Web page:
The University of Texas MD Anderson Cancer Center UTHealth Graduate School of Biomedical Sciences Dissertations and Theses (Open Access)
Low molecular weight cyclin E deregulates DNA replication and damage repair to promote genomic instability in breast cancer
Author ORCID Identifier
Date of Graduation
Doctor of Philosophy (PhD)
Khandan Keyomarsi, Ph.D.
Junjie Chen, Ph.D.
Sendurai Mani, Ph.D.
Jian Kuang, Ph.D.
Chandra Bartholomeusz, M.D., Ph.D.
Pawel Mazur, Ph.D.
Low molecular weight cyclin E (LMW-E) are oncogenic forms of cyclin E that are post translationally generated by neutrophil elastase (NE) mediated cleavage of the 50 KDa full-length cyclin E1 (FL-cycE, encoded by CCNE1gene). The resultant N-terminus deleted (40 amino acids) form of LMW-E is detected in breast cancer cells and tumor tissues, but not in normal mammary epithelial cells or adjacent normal tissues. Unlike FL-cycE, LMW-E drives mammary epithelial cell transformation in human cells and spontaneous mammary tumor formation in transgenic mouse models, but the oncogenic mechanisms of LMW-E and its unique function(s) independent of FL-cycE are not fully understood. It is currently assumed that LMW-E drives the tumorigenic process by promoting G1/S cell cycle transition and accelerating mitotic exit. Biochemical features such as longer protein half-life, higher affinity to its kinase partner CDK2, and resistance to endogenous CDK inhibitors such as p21 and p27 all promote the tumorigenic ability of LMW-E. Clinical studies in breast cancer reveal that overexpression of LMW-E predicts recurrence and poor survival in breast cancer patients independent of molecular subtype, Ki67 status, nodal status, or tumor grade, suggesting LMW-E may be driving breast cancer development independent of its role in cell proliferation.
In the current study, we tested the hypothesis that LMW-E promotes genomic instability by deregulating DNA replication and damage repair. We generated immortalized pre-cancerous human mammary epithelial cells (hMECs) engineered to express doxycycline inducible LMW-E or FL-cycE in CCNE1 knock-out background. We found that, unlike LMW-E, FL-cycE overexpression led to DNA replication stress and DNA damage accumulation, resulting in reduced cell viability. LMW-E overexpression, on the other hand, promoted cell survival under replication stress, resulting in persistent genomic instability. RNA-sequencing results showed LMW-E but not FL-cycE overexpression enhanced DNA replication and damage repair pathways. Molecularly, LMW-E but not FL-cycE strongly interacted with CDC6, bound to chromatin, and facilitated replication stress tolerance by upregulating pre-replication complex assembly. LMW-E also mediated DNA repair by upregulating the levels of RAD51 and C17orf53, showing a dominant repairing effect over DNA damage induced by FL-cycE. Moreover, targeting the replication stress response pathway ATR-CHK1-RAD51 with small molecule inhibitors significantly decreased viability of LMW-E overexpressing hMECs and breast cancer cells. Lastly, we showed that positive LMW-E status was associated with genomic instability in tumors from a cohort of 725 patients diagnosed with early-stage breast cancer, further supporting our hypothesis that LMW-E promotes genomic instability to fuel breast cancer development.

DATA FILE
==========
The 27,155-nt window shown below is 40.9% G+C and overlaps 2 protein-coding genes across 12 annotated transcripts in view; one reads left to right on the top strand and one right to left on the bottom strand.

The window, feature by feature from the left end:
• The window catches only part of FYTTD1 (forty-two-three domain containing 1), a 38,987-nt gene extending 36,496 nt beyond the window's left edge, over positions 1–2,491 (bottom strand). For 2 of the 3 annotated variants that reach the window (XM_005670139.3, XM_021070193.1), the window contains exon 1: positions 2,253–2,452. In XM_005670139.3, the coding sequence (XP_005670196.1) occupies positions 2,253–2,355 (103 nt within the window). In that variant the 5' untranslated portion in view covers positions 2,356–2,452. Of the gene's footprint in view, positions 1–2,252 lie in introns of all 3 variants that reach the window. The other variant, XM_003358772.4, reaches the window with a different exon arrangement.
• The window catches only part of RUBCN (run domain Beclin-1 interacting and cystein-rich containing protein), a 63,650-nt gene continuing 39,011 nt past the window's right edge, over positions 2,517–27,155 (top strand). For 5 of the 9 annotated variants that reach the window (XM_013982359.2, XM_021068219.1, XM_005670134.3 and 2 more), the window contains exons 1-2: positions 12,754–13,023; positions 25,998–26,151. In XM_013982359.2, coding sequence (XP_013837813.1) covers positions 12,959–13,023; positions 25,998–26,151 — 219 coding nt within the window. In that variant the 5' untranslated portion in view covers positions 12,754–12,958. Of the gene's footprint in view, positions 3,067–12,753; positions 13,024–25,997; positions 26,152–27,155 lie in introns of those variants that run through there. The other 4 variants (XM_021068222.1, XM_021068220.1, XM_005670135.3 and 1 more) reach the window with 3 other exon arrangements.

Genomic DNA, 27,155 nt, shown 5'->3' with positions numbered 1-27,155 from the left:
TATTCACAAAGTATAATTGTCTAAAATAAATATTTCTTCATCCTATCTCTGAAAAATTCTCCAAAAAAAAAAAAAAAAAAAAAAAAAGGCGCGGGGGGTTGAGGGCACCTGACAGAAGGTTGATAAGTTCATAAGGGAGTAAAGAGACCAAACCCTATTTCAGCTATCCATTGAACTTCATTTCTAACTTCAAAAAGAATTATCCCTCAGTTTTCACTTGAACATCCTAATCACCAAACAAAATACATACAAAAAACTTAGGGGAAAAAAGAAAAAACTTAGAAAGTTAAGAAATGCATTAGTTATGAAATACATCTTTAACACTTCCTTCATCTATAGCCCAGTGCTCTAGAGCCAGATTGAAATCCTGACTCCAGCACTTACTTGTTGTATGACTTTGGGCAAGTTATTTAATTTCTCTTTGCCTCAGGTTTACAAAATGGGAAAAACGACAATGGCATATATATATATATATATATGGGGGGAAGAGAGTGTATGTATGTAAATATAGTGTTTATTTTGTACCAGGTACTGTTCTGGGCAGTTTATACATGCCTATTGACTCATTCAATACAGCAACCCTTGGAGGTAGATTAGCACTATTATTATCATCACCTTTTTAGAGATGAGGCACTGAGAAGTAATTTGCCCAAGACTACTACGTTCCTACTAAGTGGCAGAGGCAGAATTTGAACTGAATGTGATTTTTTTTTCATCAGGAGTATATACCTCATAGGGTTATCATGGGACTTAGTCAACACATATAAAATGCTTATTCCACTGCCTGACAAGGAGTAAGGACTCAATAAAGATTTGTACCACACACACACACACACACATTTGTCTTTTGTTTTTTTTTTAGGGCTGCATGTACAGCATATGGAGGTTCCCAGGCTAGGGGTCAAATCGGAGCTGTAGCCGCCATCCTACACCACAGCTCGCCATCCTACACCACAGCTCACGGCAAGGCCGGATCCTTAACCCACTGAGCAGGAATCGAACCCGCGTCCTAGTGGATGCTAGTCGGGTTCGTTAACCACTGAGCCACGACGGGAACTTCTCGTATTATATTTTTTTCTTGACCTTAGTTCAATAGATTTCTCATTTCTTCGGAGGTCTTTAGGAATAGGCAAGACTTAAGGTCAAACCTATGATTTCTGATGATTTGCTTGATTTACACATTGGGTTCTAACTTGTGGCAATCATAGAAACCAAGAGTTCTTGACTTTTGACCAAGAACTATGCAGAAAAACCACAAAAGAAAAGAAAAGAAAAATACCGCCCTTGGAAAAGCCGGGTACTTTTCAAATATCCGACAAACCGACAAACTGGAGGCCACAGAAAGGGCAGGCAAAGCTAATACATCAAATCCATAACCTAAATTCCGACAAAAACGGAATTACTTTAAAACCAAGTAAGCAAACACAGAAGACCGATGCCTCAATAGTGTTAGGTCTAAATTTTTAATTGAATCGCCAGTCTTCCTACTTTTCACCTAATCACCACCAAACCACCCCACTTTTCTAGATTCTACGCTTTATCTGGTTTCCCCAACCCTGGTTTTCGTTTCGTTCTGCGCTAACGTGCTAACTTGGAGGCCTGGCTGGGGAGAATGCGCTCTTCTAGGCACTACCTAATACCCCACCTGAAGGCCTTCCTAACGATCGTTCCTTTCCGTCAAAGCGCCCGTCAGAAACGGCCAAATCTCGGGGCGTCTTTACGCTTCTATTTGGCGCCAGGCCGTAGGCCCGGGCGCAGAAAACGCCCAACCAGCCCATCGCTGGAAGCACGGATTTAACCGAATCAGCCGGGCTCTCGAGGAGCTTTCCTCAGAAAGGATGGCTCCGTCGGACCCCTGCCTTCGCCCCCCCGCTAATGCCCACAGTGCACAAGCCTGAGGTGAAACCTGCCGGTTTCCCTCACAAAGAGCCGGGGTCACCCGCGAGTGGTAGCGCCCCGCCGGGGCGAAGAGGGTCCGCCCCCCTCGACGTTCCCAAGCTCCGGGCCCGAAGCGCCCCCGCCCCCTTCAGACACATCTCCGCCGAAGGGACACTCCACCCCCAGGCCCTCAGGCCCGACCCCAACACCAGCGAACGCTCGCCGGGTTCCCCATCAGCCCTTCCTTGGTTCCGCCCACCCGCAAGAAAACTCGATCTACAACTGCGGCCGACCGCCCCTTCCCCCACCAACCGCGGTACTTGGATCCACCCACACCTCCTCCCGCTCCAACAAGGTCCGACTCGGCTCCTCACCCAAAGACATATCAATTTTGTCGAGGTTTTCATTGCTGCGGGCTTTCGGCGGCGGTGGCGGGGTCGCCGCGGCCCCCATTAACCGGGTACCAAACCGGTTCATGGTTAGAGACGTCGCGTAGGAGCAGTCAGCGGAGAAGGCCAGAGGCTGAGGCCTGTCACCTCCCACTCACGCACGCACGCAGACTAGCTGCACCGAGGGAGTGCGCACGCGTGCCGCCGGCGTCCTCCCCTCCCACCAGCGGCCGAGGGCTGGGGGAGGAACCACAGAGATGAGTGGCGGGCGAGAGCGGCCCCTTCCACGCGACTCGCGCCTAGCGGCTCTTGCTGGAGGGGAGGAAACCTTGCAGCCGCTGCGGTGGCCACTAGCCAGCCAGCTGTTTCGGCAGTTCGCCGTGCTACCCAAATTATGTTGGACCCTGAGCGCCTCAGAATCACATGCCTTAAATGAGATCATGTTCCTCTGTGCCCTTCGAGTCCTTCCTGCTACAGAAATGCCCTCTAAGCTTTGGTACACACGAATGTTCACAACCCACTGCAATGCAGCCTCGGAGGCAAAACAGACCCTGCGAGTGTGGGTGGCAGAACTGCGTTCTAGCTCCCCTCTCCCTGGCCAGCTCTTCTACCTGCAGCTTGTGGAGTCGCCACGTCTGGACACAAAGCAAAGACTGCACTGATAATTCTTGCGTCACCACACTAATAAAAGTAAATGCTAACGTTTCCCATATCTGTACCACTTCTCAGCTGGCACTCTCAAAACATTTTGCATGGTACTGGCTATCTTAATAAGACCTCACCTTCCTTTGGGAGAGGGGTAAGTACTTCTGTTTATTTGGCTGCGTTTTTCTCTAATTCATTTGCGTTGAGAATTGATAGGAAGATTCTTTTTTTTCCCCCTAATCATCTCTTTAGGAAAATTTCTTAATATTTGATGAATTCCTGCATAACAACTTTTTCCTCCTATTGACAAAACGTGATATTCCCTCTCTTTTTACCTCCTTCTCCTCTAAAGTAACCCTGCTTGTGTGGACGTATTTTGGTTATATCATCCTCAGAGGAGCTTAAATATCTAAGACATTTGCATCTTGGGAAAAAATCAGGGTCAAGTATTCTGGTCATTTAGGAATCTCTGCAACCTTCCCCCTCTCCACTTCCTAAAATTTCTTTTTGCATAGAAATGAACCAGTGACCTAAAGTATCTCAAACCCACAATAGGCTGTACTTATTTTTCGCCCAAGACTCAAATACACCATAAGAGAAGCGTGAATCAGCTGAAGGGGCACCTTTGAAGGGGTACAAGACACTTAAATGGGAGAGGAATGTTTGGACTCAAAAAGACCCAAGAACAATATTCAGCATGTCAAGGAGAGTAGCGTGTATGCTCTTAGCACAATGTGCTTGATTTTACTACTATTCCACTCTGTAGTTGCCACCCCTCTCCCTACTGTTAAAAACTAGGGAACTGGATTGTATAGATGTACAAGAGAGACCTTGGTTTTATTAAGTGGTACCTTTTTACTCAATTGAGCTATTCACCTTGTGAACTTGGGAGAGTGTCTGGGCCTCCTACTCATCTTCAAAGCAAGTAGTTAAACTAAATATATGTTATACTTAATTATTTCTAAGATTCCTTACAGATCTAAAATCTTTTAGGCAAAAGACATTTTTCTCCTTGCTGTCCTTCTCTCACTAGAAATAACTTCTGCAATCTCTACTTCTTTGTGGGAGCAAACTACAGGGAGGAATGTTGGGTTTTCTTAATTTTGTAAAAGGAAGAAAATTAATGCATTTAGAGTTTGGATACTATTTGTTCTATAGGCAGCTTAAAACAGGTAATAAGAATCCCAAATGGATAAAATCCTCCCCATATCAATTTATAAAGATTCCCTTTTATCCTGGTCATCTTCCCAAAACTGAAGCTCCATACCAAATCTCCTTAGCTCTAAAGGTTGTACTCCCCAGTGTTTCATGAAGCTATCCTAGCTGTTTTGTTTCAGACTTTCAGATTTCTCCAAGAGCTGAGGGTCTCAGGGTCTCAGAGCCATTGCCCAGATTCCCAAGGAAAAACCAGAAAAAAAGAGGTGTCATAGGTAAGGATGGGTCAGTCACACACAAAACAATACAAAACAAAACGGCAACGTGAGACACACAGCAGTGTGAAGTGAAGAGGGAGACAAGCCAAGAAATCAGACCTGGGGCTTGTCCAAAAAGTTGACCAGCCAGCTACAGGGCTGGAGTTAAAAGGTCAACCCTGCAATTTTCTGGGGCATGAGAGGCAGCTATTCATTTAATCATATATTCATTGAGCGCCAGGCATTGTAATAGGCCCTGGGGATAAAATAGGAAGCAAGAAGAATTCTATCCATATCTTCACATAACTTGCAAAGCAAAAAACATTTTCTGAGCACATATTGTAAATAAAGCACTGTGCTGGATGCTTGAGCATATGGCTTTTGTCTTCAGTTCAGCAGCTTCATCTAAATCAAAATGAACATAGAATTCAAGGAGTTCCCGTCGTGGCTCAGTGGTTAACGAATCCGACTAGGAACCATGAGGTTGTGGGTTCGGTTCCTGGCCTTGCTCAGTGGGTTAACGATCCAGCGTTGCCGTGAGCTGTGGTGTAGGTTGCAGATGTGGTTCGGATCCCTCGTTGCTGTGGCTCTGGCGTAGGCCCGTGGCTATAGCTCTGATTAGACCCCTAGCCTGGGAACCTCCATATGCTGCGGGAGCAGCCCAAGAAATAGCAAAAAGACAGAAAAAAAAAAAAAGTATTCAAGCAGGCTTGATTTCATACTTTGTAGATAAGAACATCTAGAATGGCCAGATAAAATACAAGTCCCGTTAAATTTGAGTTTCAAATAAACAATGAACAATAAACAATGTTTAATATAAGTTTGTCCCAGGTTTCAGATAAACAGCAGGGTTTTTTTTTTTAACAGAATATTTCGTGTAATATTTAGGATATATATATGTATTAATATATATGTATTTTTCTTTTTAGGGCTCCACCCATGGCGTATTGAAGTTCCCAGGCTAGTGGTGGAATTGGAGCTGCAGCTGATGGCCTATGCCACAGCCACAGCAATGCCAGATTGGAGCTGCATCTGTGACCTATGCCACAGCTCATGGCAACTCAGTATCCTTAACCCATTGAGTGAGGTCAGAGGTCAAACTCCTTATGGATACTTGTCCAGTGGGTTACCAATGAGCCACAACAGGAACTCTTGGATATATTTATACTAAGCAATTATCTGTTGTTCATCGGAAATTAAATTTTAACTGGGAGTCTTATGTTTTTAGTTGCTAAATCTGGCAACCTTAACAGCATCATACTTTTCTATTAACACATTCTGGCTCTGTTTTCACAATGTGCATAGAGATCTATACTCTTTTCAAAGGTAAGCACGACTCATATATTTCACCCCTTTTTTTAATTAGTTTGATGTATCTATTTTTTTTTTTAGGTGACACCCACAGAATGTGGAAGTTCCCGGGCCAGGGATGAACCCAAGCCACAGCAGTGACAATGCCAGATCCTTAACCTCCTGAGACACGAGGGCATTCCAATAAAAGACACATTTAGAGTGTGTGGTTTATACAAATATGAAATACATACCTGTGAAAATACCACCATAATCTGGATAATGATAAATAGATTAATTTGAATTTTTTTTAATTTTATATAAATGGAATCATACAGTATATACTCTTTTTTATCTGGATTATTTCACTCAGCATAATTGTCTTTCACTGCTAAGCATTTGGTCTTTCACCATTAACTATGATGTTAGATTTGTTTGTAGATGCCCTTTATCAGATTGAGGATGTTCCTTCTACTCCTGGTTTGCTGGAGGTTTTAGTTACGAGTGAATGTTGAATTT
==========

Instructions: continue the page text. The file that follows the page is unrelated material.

Collectively, our findings delineated a novel role for LMW-E in breast tumorigenesis mediated by replication stress tolerance and genomic instability, providing novel therapeutic strategies for LMW-E overexpressing breast cancers.
Low molecular weight cyclin E, cell cycle, DNA replication, DNA damage repair, genomic instability, copy number variation, CCNE1, CDC6, ATR-CHK1-RAD51, breast cancer